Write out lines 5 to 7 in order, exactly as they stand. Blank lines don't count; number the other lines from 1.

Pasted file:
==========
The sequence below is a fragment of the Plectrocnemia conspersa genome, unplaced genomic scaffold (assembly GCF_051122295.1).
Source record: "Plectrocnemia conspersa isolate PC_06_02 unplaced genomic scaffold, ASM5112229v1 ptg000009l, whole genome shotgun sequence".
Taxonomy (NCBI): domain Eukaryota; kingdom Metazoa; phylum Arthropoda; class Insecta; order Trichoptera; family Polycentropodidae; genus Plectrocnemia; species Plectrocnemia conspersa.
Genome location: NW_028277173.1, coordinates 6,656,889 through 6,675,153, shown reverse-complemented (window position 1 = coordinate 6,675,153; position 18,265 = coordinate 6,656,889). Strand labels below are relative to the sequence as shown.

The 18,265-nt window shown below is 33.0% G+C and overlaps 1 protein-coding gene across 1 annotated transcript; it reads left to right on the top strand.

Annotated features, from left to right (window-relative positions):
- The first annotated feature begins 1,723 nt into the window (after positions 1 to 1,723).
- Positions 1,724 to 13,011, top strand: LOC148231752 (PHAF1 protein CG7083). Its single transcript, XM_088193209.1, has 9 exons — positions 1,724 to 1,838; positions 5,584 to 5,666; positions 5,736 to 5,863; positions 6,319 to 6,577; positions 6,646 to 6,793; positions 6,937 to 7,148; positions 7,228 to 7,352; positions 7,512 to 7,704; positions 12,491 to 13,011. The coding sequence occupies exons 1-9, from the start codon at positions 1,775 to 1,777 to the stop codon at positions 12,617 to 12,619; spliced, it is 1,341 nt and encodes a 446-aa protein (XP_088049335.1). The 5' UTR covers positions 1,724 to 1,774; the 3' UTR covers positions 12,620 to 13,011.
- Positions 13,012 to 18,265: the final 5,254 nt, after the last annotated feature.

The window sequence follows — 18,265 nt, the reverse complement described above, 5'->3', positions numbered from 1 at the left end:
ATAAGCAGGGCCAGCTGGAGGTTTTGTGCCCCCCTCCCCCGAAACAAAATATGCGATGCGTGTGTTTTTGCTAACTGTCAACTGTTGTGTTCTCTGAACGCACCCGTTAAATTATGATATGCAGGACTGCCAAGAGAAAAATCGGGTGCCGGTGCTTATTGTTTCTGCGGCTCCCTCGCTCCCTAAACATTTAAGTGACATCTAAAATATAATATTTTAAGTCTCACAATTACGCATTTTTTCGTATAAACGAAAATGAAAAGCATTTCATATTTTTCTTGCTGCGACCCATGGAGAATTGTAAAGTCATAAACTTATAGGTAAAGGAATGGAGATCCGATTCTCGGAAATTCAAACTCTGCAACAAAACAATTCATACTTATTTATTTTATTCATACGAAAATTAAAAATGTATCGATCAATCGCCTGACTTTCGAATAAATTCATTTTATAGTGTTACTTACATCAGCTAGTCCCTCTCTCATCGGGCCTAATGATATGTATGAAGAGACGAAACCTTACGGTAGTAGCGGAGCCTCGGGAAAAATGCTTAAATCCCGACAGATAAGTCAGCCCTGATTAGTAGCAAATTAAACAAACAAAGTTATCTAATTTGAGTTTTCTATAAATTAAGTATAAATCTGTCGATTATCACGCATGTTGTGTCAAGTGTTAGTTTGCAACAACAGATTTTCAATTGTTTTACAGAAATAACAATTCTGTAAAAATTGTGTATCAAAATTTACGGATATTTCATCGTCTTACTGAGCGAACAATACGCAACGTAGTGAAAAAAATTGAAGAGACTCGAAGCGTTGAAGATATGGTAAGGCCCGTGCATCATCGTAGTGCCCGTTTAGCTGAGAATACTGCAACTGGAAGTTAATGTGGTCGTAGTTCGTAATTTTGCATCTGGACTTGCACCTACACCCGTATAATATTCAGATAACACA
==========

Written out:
The 18,265-nt window shown below is 33.0% G+C and overlaps 1 protein-coding gene across 1 annotated transcript; it reads left to right on the top strand.

Annotated features, from left to right (window-relative positions):
- The first annotated feature begins 1,723 nt into the window (after positions 1 to 1,723).